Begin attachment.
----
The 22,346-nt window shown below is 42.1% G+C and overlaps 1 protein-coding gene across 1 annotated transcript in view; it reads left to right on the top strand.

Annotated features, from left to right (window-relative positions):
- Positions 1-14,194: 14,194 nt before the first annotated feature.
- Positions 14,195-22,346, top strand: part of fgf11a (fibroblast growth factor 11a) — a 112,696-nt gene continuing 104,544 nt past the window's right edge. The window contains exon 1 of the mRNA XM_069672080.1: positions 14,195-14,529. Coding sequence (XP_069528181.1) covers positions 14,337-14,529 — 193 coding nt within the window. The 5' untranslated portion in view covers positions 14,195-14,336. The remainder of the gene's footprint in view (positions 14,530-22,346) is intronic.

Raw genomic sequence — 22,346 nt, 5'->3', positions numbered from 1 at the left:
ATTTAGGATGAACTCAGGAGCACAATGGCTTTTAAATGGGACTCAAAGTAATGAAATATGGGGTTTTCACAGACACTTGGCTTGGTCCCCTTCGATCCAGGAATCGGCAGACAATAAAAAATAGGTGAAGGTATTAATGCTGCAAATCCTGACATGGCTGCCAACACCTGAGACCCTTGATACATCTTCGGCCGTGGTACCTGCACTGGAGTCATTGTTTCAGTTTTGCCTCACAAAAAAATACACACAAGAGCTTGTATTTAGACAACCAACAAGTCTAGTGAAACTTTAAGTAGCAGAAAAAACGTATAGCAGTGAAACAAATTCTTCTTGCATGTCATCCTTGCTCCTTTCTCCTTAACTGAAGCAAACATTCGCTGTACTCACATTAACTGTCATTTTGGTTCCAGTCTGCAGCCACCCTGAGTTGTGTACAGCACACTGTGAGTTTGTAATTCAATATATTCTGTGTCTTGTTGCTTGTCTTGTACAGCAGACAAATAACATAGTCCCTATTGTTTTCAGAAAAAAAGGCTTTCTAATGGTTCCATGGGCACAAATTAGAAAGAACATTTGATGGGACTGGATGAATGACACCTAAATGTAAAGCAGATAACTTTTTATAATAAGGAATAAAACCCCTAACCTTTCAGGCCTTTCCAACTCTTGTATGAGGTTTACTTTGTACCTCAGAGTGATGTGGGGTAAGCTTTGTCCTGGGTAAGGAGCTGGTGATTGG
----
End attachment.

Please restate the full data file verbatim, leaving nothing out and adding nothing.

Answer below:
The 22,346-nt window shown below is 42.1% G+C and overlaps 1 protein-coding gene across 1 annotated transcript in view; it reads left to right on the top strand.

Annotated features, from left to right (window-relative positions):
- Positions 1-14,194: 14,194 nt before the first annotated feature.
- Positions 14,195-22,346, top strand: part of fgf11a (fibroblast growth factor 11a) — a 112,696-nt gene continuing 104,544 nt past the window's right edge. The window contains exon 1 of the mRNA XM_069672080.1: positions 14,195-14,529. Coding sequence (XP_069528181.1) covers positions 14,337-14,529 — 193 coding nt within the window. The 5' untranslated portion in view covers positions 14,195-14,336. The remainder of the gene's footprint in view (positions 14,530-22,346) is intronic.

Raw genomic sequence — 22,346 nt, 5'->3', positions numbered from 1 at the left:
ATTTAGGATGAACTCAGGAGCACAATGGCTTTTAAATGGGACTCAAAGTAATGAAATATGGGGTTTTCACAGACACTTGGCTTGGTCCCCTTCGATCCAGGAATCGGCAGACAATAAAAAATAGGTGAAGGTATTAATGCTGCAAATCCTGACATGGCTGCCAACACCTGAGACCCTTGATACATCTTCGGCCGTGGTACCTGCACTGGAGTCATTGTTTCAGTTTTGCCTCACAAAAAAATACACACAAGAGCTTGTATTTAGACAACCAACAAGTCTAGTGAAACTTTAAGTAGCAGAAAAAACGTATAGCAGTGAAACAAATTCTTCTTGCATGTCATCCTTGCTCCTTTCTCCTTAACTGAAGCAAACATTCGCTGTACTCACATTAACTGTCATTTTGGTTCCAGTCTGCAGCCACCCTGAGTTGTGTACAGCACACTGTGAGTTTGTAATTCAATATATTCTGTGTCTTGTTGCTTGTCTTGTACAGCAGACAAATAACATAGTCCCTATTGTTTTCAGAAAAAAAGGCTTTCTAATGGTTCCATGGGCACAAATTAGAAAGAACATTTGATGGGACTGGATGAATGACACCTAAATGTAAAGCAGATAACTTTTTATAATAAGGAATAAAACCCCTAACCTTTCAGGCCTTTCCAACTCTTGTATGAGGTTTACTTTGTACCTCAGAGTGATGTGGGGTAAGCTTTGTCCTGGGTAAGGAGCTGGTGATTGG